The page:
A new year brings new changes. Some will be surprises, but some won’t be – especially for grinding machinery owners and operators who recognize the trends already at play in their industries.
Three forces in particular look to have major impacts and likely will fuel an already increasing demand for further automated grinding systems.
Shrinking Generation X
Current statistics indicate that there are 9 million fewer U.S. residents between the primary working ages of 31 and 52 (generally dubbed Generation X) than among Baby Boomers. Combine that with a 4.7% unemployment rate, and it’s easy to see that there are far fewer people available to run centerless grinders or ID grinders or any kind of machinery, for that matter.
The Millennial generation will provide a boost to workforce numbers, but, with an age span between 13 and 30, it will be a decade at least until all of its members are fully employable.
Some grinding operations strive to keep Baby Boomers, with their great wealth of knowledge and experience, working past retirement age, but this is only a temporary fix. We need to come to grips now with the fact that the potential for future growth is seriously compromised by the shrinking labor force.
The Uber Shift
Uber is not just something your college-age grandkids do when they need a ride home from the bars. The ride-sharing service and similar companies, which connect people looking to go somewhere with people willing to drive them there, are a real force in today’s labor market.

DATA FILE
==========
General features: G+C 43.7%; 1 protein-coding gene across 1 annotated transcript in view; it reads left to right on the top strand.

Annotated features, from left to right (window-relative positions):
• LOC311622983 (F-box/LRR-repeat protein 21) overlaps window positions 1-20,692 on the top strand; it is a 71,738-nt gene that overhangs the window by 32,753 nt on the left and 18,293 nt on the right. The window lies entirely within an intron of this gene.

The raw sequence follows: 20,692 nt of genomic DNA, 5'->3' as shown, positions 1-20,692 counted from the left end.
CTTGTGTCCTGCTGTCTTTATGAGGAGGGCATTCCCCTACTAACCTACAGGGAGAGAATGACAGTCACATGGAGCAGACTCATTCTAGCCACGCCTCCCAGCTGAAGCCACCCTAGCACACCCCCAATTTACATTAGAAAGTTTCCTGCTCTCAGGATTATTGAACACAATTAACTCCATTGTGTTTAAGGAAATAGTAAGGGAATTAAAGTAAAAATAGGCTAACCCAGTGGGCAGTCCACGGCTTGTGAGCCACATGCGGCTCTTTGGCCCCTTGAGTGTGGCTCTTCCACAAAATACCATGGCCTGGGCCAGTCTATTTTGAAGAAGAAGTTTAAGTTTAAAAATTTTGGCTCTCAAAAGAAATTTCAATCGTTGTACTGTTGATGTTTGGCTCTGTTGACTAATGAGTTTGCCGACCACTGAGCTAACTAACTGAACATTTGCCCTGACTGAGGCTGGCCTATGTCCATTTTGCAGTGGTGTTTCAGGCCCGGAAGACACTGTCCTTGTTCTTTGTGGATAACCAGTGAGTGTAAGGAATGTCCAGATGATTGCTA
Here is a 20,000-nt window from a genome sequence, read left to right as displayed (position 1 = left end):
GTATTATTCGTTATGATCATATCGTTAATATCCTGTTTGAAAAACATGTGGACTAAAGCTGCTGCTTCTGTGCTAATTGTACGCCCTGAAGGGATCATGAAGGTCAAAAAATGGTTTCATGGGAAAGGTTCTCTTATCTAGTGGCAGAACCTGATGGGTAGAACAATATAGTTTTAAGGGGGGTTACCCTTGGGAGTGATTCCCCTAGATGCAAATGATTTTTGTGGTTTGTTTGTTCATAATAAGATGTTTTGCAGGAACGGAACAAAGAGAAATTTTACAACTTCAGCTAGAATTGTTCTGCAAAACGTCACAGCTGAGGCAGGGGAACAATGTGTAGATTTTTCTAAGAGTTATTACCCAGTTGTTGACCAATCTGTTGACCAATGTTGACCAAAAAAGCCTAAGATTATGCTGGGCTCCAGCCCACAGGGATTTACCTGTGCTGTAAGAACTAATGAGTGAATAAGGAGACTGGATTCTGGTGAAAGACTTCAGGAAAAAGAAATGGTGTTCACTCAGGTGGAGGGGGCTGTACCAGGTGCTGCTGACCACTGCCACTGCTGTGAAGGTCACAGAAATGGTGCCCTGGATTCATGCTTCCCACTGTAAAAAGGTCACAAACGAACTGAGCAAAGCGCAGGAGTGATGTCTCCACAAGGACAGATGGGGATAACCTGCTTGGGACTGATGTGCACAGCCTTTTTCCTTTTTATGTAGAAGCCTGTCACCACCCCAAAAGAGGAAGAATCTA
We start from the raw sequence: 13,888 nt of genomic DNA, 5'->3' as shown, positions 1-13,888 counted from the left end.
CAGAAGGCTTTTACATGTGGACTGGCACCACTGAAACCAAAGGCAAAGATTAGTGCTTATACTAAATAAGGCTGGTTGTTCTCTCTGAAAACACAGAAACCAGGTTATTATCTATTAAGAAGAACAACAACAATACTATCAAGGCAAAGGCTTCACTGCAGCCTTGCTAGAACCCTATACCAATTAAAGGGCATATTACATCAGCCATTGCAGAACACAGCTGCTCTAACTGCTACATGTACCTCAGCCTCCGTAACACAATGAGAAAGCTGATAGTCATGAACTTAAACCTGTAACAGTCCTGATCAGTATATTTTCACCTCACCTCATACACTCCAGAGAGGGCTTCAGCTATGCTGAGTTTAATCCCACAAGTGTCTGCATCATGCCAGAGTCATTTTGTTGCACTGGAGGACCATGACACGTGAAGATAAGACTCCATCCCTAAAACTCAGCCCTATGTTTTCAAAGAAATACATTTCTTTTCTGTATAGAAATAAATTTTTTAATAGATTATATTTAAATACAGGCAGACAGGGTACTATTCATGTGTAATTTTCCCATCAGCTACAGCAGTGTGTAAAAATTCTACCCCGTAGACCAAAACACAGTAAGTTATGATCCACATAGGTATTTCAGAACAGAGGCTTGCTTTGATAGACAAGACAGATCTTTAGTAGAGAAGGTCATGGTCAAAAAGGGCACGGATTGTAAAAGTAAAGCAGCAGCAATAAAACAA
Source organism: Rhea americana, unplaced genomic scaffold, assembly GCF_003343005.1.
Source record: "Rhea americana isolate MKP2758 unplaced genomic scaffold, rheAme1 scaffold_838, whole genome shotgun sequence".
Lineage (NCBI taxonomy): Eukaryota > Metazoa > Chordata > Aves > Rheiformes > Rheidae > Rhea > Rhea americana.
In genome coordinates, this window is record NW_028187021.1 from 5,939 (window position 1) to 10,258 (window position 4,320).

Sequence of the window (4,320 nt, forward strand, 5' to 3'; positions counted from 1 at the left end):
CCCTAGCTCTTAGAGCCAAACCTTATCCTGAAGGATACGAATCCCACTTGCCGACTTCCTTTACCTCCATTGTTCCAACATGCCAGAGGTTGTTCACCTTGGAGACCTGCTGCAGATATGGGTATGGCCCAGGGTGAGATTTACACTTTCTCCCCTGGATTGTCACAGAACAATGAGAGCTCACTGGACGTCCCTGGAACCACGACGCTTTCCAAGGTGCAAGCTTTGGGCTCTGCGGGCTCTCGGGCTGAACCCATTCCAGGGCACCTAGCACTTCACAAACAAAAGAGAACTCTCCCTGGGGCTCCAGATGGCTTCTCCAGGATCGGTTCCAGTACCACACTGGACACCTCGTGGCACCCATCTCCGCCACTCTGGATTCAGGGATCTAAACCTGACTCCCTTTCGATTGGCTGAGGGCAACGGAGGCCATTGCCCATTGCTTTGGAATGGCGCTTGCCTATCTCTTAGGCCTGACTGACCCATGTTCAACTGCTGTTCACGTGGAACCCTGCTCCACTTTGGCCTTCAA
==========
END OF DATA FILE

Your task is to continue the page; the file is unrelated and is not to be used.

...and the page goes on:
Uber estimates it signs up 50,000 new drivers each month. Some of these are part-time drivers simply looking to augment their regular paycheck, but a substantial percentage, drawn by the autonomy and variety afforded by Uber, drive for the company full time. As ride-sharing becomes more pervasive, those numbers are likely to grow, taking a further bite out of the available workforce.
A $15/Hour Minimum Wage
It’s unclear where this movement will go: Some states and local governments have mandated a $15 hourly wage, while other states – like Ohio – have barred municipalities from raising the minimum wage for employers within their borders.
Regardless, the mandated minimum wage won’t decrease, and a steady rise is inevitable. Is your grinding operation in a position to fund an increased payroll that’s not automatically matched by increased productivity?
Combined, a shrinking workforce and uncertain wage demands present serious challenges for grinding machinery owners large and small. Denying the existence of these forces won’t keep them from damaging a company’s ability to capitalize on future growth potential.
Automation is sometimes vilified for taking jobs from skilled workers. But in this case, increased automation is the friend of worker and company owner alike, allowing grinding machinery owners to meet greater demand with the same size staff and keep everyone employed.
If you’re looking for automation answers, we can help you find them. Contact Us to learn how automated grinding machines can make a difference in your operation.